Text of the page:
Effective January 7, 2019, United States Patent and Trademark Office patent examiners and PTAB judges will be operating under new guidance for evaluating subject matter eligibility. Specifically, the USPTO is changing its interpretation and application of the first step of the two-part Alice/Mayo test. (Step one is whether claims are directed to a judicial exception such as an abstract idea, and step two is whether, if so, the claims recite a significant additional innovation.) Under the new guidance, the USPTO is expanding the analysis under step one to determine whether a claimed judicial exception that is an abstract idea “is integrated into a practical application of that exception.” If so, then “a claim is not ‘directed to’ a judicial exception.”
The new guidance is clearly aimed at computer-implemented inventions. The new procedure, the USPTO explicitly says, applies only to judicial exceptions that are abstract ideas, but not to laws of nature and natural phenomena. Abstract ideas, of course, are very often implicated with respect to computer-implemented inventions. In short, this is all about software patent claims.
Laudably, the USPTO is acknowledging and addressing the need for greater clarity and reliability in patent-eligibility determinations. In the four-and-a-half years since Alice, the courts and the PTAB, including the Federal’s circuit in precedential decisions, have issued patent-eligibility determinations in numerous fact-specific cases. The USPTO perhaps understates the situation by stating that “[t]he growing body of precedent has become increasingly more difficult for examiners to apply in a predictable manner, and concerns have been raised that different examiners within and between technology centers may reach inconsistent results.”
The USPTO’s answer to the present conundrum is to modify Alice step one to include not merely identifying “a judicial exception,” i.e., “a law of nature, a natural phenomenon, or an abstract idea,” but further to include analyzing a judicial exception recited in a patent claim to determine whether it “is integrated into a practical application of that exception.” One might question whether this new analysis really does lend more clarity, at least initially, because the USPTO’s examples of what is a “practical application” are simply the familiar generic flags, such as whether there is a technical improvement, whether operation of a machine is integral to the claim, whether the claim element simply recites “apply it” to the judicial exception, etc. In fact, the USPTO acknowledges that much of the “new” analysis in Alicestep one has previously been applied in Alicestep two.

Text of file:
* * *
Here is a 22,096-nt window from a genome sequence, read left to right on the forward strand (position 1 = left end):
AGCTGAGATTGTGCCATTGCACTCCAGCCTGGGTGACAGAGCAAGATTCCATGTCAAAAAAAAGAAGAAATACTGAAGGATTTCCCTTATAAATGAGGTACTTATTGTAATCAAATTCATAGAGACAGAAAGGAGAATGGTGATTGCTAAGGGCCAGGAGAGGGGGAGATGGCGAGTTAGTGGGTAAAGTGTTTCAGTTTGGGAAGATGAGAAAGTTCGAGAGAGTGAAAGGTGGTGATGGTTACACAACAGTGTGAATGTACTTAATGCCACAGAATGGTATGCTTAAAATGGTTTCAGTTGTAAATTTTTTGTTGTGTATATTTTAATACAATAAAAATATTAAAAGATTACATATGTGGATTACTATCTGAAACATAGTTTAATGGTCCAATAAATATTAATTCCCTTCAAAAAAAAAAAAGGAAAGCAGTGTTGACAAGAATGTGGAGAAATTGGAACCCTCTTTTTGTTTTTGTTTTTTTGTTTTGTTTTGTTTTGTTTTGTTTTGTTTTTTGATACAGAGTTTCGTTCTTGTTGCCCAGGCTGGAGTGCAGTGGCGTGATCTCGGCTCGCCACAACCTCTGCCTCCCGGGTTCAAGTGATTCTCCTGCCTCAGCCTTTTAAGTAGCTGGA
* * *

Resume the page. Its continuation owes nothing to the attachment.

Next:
Nonetheless, the new patent-eligibility guidance is a material change. First, the purpose of the new guidance appears to be to reduce rejections under 35 U.S.C. § 101 for patent-eligible subject matter, and to make such rejections easier to overcome. Moreover, moving significant portions of the patent-eligibility analysis from Alicestep two to Alice step one has the very material effect of removing from the § 101 analysis the factual requirement that claim elements are non-routine, not fundamental, or unconventional. In other words, the new guidance could be seen as effectively removing factual requirements for patent-eligibility that examiners had previously been told to consider.
Back to the practical question: how to apply the new guidance in preparation and prosecution of patent applications for computer-related inventions? The answer, I think, is that the practitioner is advised to make only subtle changes in practice. As the USPTO notes, it’s guidance does not have the force of law and cannot be the basis for an appeal. But the USPTO’s guidance may nonetheless be considered when shaping claims and arguments for patent-eligibility. For example, consider arguments that a claim recitation is not abstract because, even though it recites an abstract manipulation of data, the manipulation of data is integrated into and is claimed as a practical application.
So keep making the patent-eligibility arguments based on Federal Circuit precedent that you have been making. Just bear in mind that the patent examiner has been given an additional hurdle for making a § 101 rejection. Still, for now at least, the practitioner’s best Federal Circuit precedent, and best arguments, may be the 2018 decision in Berkheimer v. HP, Inc., which sets forth the examiner’s fact-finding obligations under part two of the Alice test.